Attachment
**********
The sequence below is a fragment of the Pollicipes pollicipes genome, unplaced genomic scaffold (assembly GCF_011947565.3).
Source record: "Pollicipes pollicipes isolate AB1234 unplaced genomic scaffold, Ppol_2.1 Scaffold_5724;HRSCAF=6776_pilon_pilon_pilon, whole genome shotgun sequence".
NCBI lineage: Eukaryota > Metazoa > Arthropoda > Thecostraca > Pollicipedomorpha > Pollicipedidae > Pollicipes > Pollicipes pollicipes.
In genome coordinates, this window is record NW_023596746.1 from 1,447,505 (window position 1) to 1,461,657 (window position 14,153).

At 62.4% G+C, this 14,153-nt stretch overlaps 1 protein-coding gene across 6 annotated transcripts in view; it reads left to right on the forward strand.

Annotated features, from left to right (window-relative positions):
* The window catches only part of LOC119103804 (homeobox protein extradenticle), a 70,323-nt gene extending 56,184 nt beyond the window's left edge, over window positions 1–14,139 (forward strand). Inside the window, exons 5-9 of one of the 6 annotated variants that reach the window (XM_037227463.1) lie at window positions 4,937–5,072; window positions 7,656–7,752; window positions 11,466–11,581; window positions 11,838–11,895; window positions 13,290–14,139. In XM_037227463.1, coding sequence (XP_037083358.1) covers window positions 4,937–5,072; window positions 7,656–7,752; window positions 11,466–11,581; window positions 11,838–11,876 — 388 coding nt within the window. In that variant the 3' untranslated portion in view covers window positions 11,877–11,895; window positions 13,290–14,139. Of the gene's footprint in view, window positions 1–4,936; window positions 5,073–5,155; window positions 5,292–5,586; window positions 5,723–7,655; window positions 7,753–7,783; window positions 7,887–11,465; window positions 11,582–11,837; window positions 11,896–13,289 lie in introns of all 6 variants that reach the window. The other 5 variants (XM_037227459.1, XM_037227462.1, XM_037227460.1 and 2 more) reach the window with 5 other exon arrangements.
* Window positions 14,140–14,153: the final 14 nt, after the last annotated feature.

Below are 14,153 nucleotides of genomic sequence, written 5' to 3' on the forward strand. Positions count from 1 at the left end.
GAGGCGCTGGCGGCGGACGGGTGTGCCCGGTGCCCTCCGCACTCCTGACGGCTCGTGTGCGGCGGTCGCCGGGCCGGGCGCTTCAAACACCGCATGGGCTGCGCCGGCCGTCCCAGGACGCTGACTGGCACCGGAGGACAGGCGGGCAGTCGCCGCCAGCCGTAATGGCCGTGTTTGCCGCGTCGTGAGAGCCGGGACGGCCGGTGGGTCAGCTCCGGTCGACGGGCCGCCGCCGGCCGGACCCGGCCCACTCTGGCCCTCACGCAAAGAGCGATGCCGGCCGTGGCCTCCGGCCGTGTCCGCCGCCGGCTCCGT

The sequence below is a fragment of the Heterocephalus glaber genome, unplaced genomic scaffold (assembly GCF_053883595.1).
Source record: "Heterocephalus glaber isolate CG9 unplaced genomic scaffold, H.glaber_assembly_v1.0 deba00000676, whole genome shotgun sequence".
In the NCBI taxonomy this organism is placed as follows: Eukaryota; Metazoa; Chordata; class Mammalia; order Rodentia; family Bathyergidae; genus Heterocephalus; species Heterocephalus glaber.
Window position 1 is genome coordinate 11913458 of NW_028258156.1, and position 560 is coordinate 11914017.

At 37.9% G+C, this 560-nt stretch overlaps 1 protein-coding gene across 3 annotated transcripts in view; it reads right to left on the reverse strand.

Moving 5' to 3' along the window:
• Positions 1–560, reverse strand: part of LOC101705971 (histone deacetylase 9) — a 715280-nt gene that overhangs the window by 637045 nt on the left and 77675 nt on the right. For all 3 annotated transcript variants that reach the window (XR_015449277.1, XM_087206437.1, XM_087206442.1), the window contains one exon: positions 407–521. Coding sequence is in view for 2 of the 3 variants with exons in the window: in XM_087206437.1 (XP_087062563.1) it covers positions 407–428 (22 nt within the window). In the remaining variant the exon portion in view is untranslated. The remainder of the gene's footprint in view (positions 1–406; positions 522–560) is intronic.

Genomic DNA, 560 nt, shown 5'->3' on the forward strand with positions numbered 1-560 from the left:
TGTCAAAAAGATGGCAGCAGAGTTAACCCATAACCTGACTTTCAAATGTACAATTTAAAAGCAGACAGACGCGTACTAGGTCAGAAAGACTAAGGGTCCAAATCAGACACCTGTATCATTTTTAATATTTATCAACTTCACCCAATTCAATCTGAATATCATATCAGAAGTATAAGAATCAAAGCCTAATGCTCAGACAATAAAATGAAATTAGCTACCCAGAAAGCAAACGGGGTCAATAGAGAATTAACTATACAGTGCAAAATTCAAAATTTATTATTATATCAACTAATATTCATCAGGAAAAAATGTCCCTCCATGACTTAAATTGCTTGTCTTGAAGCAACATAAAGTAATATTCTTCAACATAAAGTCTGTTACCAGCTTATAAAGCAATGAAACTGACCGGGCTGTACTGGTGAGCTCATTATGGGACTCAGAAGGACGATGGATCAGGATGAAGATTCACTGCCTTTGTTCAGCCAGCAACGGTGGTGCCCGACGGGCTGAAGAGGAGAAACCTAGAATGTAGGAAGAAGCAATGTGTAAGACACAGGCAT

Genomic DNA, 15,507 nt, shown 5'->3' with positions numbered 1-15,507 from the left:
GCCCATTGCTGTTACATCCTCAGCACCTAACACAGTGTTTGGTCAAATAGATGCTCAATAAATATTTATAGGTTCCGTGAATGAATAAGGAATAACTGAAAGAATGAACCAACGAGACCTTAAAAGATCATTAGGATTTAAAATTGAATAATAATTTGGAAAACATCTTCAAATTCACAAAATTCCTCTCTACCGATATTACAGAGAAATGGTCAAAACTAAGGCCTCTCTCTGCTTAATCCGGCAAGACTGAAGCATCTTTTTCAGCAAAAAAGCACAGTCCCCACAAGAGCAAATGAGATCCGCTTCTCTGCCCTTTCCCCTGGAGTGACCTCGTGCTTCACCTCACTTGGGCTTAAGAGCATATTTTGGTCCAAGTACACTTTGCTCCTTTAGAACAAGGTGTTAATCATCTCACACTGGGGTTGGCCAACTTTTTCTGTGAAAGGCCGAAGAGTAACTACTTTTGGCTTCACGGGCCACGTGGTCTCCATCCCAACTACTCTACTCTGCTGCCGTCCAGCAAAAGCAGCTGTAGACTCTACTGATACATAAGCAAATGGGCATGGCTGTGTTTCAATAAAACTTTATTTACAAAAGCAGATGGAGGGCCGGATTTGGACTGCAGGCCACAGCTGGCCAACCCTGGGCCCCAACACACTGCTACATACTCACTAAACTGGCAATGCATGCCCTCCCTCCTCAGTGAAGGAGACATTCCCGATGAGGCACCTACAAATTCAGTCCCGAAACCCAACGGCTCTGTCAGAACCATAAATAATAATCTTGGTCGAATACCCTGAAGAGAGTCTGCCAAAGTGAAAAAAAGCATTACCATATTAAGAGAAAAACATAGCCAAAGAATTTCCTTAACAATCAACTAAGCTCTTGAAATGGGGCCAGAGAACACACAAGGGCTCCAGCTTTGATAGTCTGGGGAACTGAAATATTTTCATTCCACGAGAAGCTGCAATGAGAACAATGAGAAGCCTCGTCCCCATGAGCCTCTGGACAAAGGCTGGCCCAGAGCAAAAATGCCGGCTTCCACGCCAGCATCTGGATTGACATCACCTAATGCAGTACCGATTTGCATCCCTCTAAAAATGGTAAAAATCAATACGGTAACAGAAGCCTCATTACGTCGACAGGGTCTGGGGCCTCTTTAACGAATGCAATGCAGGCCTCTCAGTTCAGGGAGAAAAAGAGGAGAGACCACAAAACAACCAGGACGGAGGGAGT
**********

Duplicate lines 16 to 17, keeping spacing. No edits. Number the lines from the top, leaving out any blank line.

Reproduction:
Moving 5' to 3' along the window:
• Positions 1–560, reverse strand: part of LOC101705971 (histone deacetylase 9) — a 715280-nt gene that overhangs the window by 637045 nt on the left and 77675 nt on the right. For all 3 annotated transcript variants that reach the window (XR_015449277.1, XM_087206437.1, XM_087206442.1), the window contains one exon: positions 407–521. Coding sequence is in view for 2 of the 3 variants with exons in the window: in XM_087206437.1 (XP_087062563.1) it covers positions 407–428 (22 nt within the window). In the remaining variant the exon portion in view is untranslated. The remainder of the gene's footprint in view (positions 1–406; positions 522–560) is intronic.